Great voyages often make great movies, and Burt Lancaster's "swimming home" from house to house across a ritzy Connecticut county in an attempt to figure out his life, is one of them. At first he seems completely content, visiting friends across the valley from his house, but as his backyard-pool trip continues, a darker story emerges, as he encounters people from his past (all of whom seem to be spending the day out by the pool). From romantic affairs to strange business dealings to a world of debt to general neurotic behavior, Lancaster's Ned Merrill is a tragic hero for the '60s, and it's one of Lancaster's most searing performances. Frank Perry's direction is dated (though Sydney Pollack may have done uncredited work on it), but that oddly makes the film even more memorable.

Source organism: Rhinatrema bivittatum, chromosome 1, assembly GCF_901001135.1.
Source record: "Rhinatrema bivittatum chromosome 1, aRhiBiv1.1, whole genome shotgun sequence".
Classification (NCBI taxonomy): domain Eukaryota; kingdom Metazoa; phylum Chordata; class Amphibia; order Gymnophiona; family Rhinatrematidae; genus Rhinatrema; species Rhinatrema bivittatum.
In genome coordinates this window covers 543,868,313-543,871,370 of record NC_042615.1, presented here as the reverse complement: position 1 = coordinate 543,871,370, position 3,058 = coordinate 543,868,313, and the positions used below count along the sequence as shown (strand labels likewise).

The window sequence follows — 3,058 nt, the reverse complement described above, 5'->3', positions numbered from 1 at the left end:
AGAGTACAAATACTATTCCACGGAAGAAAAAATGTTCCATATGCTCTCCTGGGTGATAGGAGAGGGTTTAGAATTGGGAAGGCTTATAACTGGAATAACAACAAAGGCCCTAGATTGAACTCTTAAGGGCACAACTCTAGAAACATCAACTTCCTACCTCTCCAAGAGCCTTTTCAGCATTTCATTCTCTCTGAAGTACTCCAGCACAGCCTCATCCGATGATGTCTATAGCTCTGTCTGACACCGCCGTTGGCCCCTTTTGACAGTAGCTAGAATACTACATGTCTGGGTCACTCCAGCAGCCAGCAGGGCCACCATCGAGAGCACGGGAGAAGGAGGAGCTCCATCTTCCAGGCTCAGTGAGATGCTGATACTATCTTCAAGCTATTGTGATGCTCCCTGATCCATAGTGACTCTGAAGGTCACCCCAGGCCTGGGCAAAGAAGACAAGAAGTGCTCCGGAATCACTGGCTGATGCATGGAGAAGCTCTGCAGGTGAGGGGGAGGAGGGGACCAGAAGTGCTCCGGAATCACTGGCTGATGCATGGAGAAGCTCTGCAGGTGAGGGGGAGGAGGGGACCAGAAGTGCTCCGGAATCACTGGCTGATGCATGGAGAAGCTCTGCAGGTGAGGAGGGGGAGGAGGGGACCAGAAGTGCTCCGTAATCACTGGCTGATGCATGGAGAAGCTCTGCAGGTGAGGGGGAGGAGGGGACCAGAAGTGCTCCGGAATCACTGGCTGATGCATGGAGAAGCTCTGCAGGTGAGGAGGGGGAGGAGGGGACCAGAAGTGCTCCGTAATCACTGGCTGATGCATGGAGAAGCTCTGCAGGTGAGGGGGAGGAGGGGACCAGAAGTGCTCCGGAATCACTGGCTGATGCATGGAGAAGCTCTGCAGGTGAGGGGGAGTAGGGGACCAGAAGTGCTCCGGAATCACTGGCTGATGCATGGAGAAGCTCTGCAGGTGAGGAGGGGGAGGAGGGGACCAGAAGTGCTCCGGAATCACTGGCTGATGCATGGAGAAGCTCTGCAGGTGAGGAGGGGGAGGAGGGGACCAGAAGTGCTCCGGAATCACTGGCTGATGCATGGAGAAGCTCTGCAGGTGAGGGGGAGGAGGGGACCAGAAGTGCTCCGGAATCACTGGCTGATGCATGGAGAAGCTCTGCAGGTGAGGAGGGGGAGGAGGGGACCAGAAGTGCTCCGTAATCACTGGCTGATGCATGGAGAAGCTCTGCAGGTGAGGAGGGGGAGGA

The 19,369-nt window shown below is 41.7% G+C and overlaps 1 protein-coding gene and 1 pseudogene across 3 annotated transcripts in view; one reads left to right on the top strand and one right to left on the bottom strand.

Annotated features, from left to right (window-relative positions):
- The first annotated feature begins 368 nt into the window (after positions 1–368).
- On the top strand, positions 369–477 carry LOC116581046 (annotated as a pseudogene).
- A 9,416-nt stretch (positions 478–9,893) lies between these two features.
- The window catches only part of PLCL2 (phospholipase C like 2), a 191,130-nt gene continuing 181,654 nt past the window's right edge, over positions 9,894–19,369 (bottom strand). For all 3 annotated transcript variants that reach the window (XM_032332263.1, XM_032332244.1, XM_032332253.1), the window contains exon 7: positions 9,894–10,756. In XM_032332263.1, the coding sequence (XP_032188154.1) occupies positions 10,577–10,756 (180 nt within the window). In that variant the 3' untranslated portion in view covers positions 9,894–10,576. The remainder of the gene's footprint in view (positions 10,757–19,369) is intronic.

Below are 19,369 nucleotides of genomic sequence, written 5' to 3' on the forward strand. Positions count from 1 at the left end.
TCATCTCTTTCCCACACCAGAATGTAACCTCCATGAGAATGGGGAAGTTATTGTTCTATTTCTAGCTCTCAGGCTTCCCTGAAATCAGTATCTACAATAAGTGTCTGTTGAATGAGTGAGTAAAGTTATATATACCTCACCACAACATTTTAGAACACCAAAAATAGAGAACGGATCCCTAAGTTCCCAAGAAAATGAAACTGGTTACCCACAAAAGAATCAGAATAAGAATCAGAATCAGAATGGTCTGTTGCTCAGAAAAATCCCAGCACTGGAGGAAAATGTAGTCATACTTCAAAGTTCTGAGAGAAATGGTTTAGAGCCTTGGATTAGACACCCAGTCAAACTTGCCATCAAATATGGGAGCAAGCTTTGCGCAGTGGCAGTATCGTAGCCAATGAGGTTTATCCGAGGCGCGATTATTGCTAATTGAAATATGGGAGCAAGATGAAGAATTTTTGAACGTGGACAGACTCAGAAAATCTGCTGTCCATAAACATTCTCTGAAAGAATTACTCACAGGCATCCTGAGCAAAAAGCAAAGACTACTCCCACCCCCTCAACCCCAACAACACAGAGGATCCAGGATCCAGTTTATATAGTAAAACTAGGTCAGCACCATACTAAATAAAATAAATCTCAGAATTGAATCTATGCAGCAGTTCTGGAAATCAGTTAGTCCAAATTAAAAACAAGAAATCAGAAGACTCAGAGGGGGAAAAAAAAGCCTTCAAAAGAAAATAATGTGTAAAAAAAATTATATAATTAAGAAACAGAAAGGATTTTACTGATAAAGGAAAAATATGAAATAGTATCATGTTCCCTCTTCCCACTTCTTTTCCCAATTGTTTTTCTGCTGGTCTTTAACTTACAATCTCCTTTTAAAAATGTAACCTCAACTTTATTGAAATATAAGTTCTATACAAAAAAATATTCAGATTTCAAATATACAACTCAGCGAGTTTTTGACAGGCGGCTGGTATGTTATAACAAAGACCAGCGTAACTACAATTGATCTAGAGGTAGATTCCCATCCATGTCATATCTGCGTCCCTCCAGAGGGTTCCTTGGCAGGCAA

There's not a lot of Lisa in David and Lisa, which has Keir Dullea as a troubled teen (though he was 26 years old at the time) living in a mental hospital to help with his bizarre psychosis which causes him to freak out if someone touches him. The film follows his therapy sessions and crazy Dali-esque dreams (involving clocks and beheadings), but barely touches on his romance with a far nuttier girl. It's not a bad time, but it's talky and more than a little pedantic. And Dullea looks like the oldest teen on earth.